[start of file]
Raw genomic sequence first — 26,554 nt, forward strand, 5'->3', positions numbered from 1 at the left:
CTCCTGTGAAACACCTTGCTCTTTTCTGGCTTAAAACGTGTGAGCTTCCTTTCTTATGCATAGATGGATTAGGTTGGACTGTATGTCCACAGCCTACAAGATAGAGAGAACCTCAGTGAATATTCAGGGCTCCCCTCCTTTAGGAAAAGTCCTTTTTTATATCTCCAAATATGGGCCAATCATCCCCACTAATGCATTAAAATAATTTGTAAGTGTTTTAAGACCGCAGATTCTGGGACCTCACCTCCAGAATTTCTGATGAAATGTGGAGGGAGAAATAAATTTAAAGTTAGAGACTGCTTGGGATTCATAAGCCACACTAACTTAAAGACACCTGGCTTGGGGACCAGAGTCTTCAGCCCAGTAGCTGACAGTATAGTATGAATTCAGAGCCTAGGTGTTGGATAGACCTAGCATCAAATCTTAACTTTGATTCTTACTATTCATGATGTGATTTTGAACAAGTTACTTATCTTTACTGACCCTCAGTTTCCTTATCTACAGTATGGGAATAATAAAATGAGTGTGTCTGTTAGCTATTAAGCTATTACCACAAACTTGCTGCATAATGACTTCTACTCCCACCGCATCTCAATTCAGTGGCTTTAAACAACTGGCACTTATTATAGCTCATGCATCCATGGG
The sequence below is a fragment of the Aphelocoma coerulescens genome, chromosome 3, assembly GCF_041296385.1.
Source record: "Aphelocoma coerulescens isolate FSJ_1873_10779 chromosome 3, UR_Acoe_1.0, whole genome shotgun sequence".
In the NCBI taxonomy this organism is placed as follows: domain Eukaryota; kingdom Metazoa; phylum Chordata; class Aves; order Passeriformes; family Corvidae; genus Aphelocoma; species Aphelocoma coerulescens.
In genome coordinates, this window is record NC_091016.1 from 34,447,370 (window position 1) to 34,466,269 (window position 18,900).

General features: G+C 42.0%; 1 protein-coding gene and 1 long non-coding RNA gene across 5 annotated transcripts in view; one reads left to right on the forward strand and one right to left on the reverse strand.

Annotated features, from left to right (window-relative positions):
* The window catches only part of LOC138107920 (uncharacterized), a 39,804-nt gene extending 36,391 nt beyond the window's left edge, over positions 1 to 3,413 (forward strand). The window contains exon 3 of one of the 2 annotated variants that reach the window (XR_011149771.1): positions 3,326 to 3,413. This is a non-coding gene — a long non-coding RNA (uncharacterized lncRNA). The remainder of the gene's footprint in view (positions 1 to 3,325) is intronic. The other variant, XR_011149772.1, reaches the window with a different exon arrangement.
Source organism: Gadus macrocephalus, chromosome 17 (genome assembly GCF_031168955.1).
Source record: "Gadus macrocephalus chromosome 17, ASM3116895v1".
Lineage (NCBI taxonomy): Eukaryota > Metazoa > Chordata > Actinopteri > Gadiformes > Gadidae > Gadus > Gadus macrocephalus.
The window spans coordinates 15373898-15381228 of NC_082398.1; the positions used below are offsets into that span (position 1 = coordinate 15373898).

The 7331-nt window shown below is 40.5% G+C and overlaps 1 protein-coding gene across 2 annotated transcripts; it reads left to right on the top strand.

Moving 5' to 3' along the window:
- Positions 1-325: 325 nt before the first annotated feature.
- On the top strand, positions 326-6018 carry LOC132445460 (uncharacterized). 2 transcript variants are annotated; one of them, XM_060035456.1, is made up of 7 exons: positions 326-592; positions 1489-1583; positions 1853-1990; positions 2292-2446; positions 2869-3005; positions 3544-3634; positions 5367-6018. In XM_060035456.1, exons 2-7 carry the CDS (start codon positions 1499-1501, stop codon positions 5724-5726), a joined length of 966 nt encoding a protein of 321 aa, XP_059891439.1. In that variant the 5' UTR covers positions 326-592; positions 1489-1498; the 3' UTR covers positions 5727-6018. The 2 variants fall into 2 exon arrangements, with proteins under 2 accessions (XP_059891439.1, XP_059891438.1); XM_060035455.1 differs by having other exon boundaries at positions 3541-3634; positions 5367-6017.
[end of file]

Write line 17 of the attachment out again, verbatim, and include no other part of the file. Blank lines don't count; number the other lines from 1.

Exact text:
- On the top strand, positions 326-6018 carry LOC132445460 (uncharacterized). 2 transcript variants are annotated; one of them, XM_060035456.1, is made up of 7 exons: positions 326-592; positions 1489-1583; positions 1853-1990; positions 2292-2446; positions 2869-3005; positions 3544-3634; positions 5367-6018. In XM_060035456.1, exons 2-7 carry the CDS (start codon positions 1499-1501, stop codon positions 5724-5726), a joined length of 966 nt encoding a protein of 321 aa, XP_059891439.1. In that variant the 5' UTR covers positions 326-592; positions 1489-1498; the 3' UTR covers positions 5727-6018. The 2 variants fall into 2 exon arrangements, with proteins under 2 accessions (XP_059891439.1, XP_059891438.1); XM_060035455.1 differs by having other exon boundaries at positions 3541-3634; positions 5367-6017.